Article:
A Pittsburgh native, Shannon Sankey is a poet currently based in Morgantown, WV. She holds an MFA in Poetry and Pedagogy from Chatham University, where she was the Whitford Fellow. She is the recipient of a 2017 Academy of American Poets University & College Poetry Prize. She founded Stranded Oak Press to publish chapbooks by Pittsburgh poets, facilitate community intersections, and support a more accessible poetry scene. Her poems and essays have appeared in print and online literary journals. She practices a sustainable lifestyle and zero-waste mindset. She is disabled-identified.
“Bourdain” / Barrelhouse (forthcoming)
“Sad Sound” / Storyscape
“Drill” / Glass Poetry: Poets Resist Series
WATCH: “Infusion,” a short film / Visible Poetry Project
“Miraculous Bird” / SWWIM
“Infusion” / Rogue Agent
“Groundskeeper” / Academy of American Poets
“Women’s Cancer Center” / Hospital Drive
“Haiku for Mara Flanagan” / Post-Gazette
Collected Poems / Route 30 Anthology
“Dream Book” / Pretty Owl Poetry
“Groceries in Carrick” / Pittsburgh Poetry Houses
“On Steps” / City Paper: Chapter & Verse
“Watching My Mother Sleep” / Pittsburgh Poetry Review
“Thorn Street” / The Rectangle
“Little Prayer” / Atticus Review
University & College Prize, Academy of American Poets (2017)
Honorable Mention, University & College Prize,
Academy of American Poets (2016)
Margaret L. Whitford Fellowship (2015-17)
Gerald Stern Poetry Prize (2015)
Green Scholar Research Assistantship (2014-15)
1st Place, Westmoreland Arts & Heritage Poetry Contest (2013)
Poetry and Pedagogy of Creative Writing. Awarded the 2015-17 Whitford Fellowship.
at West Virginia Botanic Garden
at Penn State Fayette
at Allegheny County Jail
Zero-waste lifestyle to drastically reduce landfill waste, minimize plastic waste, and reframe consumption.
Published in online and print literary magazines. BA and MFA in Creative Writing.
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Co-Editor of Stranded Oak Press, an independent publisher of poetry chapbooks.
SWAPS FOR A MORE SUSTAINABLE LIFESTYLE
In early 2017, my partner and I began to research and gradually adopt sustainable, zero-waste lifestyle behaviors to dramatically reduce our landfill waste, minimize our reliance on plastic recycling, and reframe our consumption reflexes.
I’ve aggregated, out of order, the sustainable swaps we made to our hygiene, cooking, cleaning, and living habits in hopes that you might find them helpful. My greatest surprise in this process has been the relative simplicity, affordability, and efficiency of changes that benefit me, my community, and the environment.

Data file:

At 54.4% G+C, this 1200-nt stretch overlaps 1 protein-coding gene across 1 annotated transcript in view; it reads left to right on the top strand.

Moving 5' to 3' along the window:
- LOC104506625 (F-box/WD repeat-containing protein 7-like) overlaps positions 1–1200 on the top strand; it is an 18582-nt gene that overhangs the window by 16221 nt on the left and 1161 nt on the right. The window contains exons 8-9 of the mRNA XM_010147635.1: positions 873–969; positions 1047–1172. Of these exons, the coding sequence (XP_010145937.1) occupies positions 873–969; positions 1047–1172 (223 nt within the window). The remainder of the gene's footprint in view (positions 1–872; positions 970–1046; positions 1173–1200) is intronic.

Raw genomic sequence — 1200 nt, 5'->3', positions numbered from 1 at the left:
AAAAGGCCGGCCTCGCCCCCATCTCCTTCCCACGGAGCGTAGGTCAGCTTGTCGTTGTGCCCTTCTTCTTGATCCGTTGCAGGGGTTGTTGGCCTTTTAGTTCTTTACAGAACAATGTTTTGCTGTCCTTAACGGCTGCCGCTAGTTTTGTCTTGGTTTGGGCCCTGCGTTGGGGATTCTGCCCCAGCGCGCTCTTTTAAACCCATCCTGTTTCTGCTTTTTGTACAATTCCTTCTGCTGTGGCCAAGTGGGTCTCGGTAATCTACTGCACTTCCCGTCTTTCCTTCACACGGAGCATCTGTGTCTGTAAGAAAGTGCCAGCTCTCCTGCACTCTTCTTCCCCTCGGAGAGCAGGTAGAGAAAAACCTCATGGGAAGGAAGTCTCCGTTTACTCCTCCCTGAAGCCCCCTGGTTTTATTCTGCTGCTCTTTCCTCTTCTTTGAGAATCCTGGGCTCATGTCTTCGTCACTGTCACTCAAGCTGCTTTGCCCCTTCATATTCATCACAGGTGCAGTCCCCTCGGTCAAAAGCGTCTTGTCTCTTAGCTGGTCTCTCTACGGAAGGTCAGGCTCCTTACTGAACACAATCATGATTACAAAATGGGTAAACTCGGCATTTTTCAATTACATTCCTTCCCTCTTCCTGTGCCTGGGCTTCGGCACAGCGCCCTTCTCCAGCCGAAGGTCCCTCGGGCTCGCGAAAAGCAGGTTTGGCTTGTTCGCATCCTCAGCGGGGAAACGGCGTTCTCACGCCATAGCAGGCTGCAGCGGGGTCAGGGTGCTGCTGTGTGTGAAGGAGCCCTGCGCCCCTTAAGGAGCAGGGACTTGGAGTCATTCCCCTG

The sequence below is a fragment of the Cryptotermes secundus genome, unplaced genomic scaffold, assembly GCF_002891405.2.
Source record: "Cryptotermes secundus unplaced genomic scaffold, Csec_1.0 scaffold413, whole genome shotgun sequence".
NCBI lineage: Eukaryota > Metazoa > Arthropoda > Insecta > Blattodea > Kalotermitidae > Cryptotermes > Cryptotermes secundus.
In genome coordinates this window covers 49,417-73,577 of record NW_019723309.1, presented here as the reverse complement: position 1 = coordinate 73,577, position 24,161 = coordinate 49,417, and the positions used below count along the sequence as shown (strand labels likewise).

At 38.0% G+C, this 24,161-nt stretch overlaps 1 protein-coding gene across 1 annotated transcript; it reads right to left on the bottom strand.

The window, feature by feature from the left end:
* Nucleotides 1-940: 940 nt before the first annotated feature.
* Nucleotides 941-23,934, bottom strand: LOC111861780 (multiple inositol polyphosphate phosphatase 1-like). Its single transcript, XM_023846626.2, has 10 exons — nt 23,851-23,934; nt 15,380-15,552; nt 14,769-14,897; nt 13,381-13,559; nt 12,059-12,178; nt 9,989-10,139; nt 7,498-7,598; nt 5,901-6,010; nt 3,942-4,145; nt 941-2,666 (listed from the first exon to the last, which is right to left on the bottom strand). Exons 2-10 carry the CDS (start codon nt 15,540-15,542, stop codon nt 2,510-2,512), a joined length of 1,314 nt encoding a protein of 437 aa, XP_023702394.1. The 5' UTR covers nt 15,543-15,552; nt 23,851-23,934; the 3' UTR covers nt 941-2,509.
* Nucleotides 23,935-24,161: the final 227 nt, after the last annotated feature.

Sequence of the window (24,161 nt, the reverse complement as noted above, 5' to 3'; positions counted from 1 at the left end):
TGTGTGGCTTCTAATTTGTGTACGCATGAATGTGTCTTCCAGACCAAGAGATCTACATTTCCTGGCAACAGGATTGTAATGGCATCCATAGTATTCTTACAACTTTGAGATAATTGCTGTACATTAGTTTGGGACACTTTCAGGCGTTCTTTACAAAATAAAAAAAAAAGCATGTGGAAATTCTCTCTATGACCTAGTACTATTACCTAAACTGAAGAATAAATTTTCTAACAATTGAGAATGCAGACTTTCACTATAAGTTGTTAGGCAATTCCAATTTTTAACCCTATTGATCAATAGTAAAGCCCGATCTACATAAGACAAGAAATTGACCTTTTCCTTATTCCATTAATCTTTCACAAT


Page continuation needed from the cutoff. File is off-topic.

While considering which of these measures might suit your lifestyle best, consider my privilege and limitations. My disposable income, time, and access to resources contribute to my sustainability successes. My geolocation in West Virginia, along with my chronic illness, contribute to my sustainability challenges. Not every measure will be possible or reasonable for you and your family. And that’s okay! The primary objective is to start thinking about the whats and whys and hows of your consumption.
Disclaimer: It’s important to note that nothing you see here is particularly revolutionary. Some socioeconomic divisions and BIPOC communities rely on sustainable tools and practices because it’s simply not financially practical to dispose of resources. Your grandmother is familiar with this lifestyle, too. It’s not necessary, in most cases, to buy the items I’ve linked below. A quick trip to the thrift store and some old-fashioned resourcefulness is enough to get you started.
THE PAPER TOWEL PROBLEM
When we started this process, I was most apprehensive about ditching the paper towels. I had to really consider why I was reaching for them. Research led me to find that the pervasiveness of paper towels, like most things, is a product of good advertising. This item represents the ethos of zero waste: why do we purchase something manufactured to be thrown away? Unfortunately, there is no “away.” It’s time to reconsider our tools.
CLOTH TISSUES & BAR SOAP
Old rags, handkerchiefs, and torn shirts make a simple and effective replacement for facial tissue. The used rags go in the bin to be washed once every two weeks. Bar soap is a simple swap: cheaper, unpackaged, and long-lasting.